Falconry Festival 2009
This year, I was lucky enough to attend the Falconry Festival held in England and I came back with one of the most incredible experiences of my life. The Festival is held in a beautiful estate in of one of the oldest field sports at Englefield Estate, Theale, near Reading. Never in my life did I ever think I would see a gathering of that many people with one passion in common, falconry. Every single person I had contact with shared the same love and enthusiasm for the sport.
On the first day, I quickly became good friends with the eagle hunters of the steppes. I had to rely on my drawing skills to communicate, but we all know how when we talk falconry, we all share the same language. Hand gestures were very common, all gesturing jesses, prey or the raptors themselves. I stayed with them until darkness surrounded the camp, laughing, eating and drinking along the campfire. The drinking part was tough on me, as I’m not much of one. By now a Mongolian researcher had joined us. He was able to speak English, so the barriers were broken for the night. I was introduced to a Mongolian cheese that had quite a kick. I was quickly given a Kazakhstan beer and the gestures invited me to, "Dreeenk Manny, dreeenk." I drank alright then along came the music. Beautiful tunes played on an umbra. What an experience, I was no longer in England, but in the steppes of Asia. Of course the CHINGGIS, original Mongolian Vodka, helped. Whew! By the end of the night they had me singing. The next morning was hard on me, but the adrenaline helped. As soon as I was spotted by the eagle hunters they all yelled, "Manny!! Manny!! Chinggis!!” then laughed. I'm sure they will never forget me.
The size of the event was as big as the Texas Parks and Wildlife Expo, probably in attendance size as well. I couldn't believe it. I’m used to seeing fairs and falconry being represented in a corner but not the entire area. It is still hard for me to believe that the whole entire fair was gathered because of Falconry.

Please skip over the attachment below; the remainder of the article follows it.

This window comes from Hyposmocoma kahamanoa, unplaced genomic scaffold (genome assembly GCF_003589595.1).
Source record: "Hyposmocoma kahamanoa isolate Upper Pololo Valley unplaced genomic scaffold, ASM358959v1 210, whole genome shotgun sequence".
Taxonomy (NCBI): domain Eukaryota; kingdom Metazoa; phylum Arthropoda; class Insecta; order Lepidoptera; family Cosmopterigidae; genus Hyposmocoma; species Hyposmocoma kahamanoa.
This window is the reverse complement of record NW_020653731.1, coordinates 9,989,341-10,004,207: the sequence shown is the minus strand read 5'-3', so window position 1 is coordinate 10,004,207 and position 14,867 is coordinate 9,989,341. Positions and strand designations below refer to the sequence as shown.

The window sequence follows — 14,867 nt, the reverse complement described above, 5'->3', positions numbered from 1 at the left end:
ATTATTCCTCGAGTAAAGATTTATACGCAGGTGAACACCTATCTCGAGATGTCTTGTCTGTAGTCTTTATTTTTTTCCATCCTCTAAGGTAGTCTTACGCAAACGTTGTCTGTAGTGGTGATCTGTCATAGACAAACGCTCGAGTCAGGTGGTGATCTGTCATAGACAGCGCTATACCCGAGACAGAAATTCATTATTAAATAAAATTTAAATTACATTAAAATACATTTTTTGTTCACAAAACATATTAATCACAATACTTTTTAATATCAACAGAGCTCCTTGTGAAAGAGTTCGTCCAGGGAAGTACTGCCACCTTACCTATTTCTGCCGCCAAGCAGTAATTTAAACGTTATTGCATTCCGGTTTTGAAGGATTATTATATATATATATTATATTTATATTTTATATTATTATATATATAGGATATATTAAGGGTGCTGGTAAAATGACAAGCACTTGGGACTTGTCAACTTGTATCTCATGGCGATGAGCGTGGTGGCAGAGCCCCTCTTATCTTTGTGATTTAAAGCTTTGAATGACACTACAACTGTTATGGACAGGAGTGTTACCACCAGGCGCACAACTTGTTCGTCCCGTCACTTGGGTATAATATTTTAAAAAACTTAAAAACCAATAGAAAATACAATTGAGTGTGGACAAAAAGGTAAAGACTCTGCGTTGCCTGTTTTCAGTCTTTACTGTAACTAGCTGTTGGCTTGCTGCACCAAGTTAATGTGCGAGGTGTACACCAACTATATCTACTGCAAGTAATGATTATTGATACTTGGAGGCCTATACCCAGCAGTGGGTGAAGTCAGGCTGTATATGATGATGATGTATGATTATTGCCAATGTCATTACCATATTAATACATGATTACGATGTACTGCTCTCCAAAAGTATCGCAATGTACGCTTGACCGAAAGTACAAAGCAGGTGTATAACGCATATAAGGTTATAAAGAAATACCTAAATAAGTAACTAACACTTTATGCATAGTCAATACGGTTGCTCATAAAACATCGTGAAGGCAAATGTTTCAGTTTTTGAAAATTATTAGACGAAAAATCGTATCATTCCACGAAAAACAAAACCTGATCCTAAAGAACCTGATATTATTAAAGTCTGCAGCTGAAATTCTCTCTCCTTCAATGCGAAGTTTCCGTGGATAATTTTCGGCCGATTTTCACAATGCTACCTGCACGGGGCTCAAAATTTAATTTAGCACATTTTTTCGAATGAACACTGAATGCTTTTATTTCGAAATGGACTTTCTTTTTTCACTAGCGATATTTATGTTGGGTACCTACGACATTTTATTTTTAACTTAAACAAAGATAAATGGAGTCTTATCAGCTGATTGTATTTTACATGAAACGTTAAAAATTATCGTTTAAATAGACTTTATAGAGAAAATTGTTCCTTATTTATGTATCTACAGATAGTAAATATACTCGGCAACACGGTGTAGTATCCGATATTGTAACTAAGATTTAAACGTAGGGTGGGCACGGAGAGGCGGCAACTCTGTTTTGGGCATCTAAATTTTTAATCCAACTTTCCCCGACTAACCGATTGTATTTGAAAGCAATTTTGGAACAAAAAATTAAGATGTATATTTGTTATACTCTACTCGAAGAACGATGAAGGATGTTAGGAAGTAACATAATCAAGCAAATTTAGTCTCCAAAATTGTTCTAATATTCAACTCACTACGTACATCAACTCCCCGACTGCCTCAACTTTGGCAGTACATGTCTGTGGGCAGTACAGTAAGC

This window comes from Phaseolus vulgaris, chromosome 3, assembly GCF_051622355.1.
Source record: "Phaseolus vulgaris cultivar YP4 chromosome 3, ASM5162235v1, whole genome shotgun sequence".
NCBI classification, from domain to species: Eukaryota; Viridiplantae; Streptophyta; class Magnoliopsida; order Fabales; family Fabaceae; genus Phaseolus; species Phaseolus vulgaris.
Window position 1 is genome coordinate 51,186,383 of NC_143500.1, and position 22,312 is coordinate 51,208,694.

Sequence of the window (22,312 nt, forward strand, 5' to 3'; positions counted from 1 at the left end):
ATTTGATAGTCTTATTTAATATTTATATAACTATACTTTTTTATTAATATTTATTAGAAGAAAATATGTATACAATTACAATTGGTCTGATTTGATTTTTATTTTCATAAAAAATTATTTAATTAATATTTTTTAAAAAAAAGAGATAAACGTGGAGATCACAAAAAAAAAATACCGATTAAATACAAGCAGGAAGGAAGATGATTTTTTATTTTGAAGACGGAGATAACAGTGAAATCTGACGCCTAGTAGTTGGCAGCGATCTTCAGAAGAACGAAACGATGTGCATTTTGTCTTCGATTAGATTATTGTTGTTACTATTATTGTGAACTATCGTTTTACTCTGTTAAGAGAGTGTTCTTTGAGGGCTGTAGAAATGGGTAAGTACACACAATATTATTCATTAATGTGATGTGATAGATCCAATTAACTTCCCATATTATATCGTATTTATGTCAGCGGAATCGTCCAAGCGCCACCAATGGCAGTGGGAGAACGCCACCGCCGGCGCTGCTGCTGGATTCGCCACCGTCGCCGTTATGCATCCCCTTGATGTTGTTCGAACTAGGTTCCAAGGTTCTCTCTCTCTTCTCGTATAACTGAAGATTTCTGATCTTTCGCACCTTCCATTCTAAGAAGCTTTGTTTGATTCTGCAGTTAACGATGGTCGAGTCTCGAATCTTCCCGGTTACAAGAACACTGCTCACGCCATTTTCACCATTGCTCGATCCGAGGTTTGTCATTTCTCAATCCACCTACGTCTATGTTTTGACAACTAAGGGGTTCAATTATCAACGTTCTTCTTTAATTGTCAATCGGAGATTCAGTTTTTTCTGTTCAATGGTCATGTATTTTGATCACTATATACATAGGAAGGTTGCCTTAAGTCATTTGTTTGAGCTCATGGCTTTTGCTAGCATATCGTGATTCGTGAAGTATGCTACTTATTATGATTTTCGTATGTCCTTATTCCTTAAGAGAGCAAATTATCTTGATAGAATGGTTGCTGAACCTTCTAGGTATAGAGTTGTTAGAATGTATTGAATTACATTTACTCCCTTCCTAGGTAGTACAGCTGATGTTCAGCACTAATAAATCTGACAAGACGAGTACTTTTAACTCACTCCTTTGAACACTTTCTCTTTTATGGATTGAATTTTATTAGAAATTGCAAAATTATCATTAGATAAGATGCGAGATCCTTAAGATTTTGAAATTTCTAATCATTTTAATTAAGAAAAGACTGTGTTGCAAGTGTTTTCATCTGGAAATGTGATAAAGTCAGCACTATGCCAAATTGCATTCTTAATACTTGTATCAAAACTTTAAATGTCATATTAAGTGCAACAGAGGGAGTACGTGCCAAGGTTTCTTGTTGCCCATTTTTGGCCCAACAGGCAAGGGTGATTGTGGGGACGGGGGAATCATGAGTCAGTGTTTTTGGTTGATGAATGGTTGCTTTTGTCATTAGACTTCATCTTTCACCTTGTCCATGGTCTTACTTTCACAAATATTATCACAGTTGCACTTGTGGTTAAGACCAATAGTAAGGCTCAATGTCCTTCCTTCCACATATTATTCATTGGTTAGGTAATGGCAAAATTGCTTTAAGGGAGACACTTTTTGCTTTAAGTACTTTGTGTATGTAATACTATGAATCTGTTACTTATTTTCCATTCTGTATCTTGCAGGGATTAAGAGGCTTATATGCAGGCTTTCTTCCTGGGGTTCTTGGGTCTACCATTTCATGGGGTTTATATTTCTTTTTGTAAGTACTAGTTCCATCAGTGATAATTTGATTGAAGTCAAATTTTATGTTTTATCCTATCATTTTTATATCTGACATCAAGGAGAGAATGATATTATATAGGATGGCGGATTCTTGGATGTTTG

Tents are set throughout the estate, all of them with a sign of the country represented. I'm sure I visited every single one of them. All of them had great information of their history depicting falconry, along with beautiful pictures, artwork and equipment. Every single person was friendly and of course happy to talk about our passion in hunting with raptors. It is amazing how different yet similar we are with our equipment and the way we approach the sport. I was continuously asked about falconry in America—how we trap wild birds and about the land we hunt in. Several countries trap wild raptors, but they were still fascinated with our style of falconry. I was fascinated with a couple of countries myself and what they do in the sport. I learned that Turkish falconers capture a good-sized insect to catch shrikes to catch a sparrow hawk. They had pictures that were incredible. Even trapping the bug has its science. I made great friends with these guys and spent the next night amongst Turkish and Turkmenistan falconers. This time I drank tea, not Chinggis Khan Vodka. Delicious breads, biscuits and cookies were on the table as we sat around the campfire. One of the falconers had his own tea farm in Turkey, so we drank his delicious tea all night. Their preparation was amazing, and it was just tea! These people take so much pride in their tradition and it’s wonderful to see and experience. The Turkmenistan falconers explained to me about how they hunt their birds, camelback, sitting on the hump to have a higher view as they hunt sand dunes. They also use greyhounds, salukis or tazis to help them find the bird. The falcon disappears over the dunes and the dog chases after it. I was told if not for the dogs they wouldn't usually find the falcon on its kill. One of the falconers there was 86 years old and a sixth-generation falconer. Spending time in the yurts was great, seeing how they manage space and how they normally go about their life out hunting hawks. These people made me feel very welcomed. I miss being with them—no television, no mp3 players—just sitting around a campfire with hot tea talking falconry.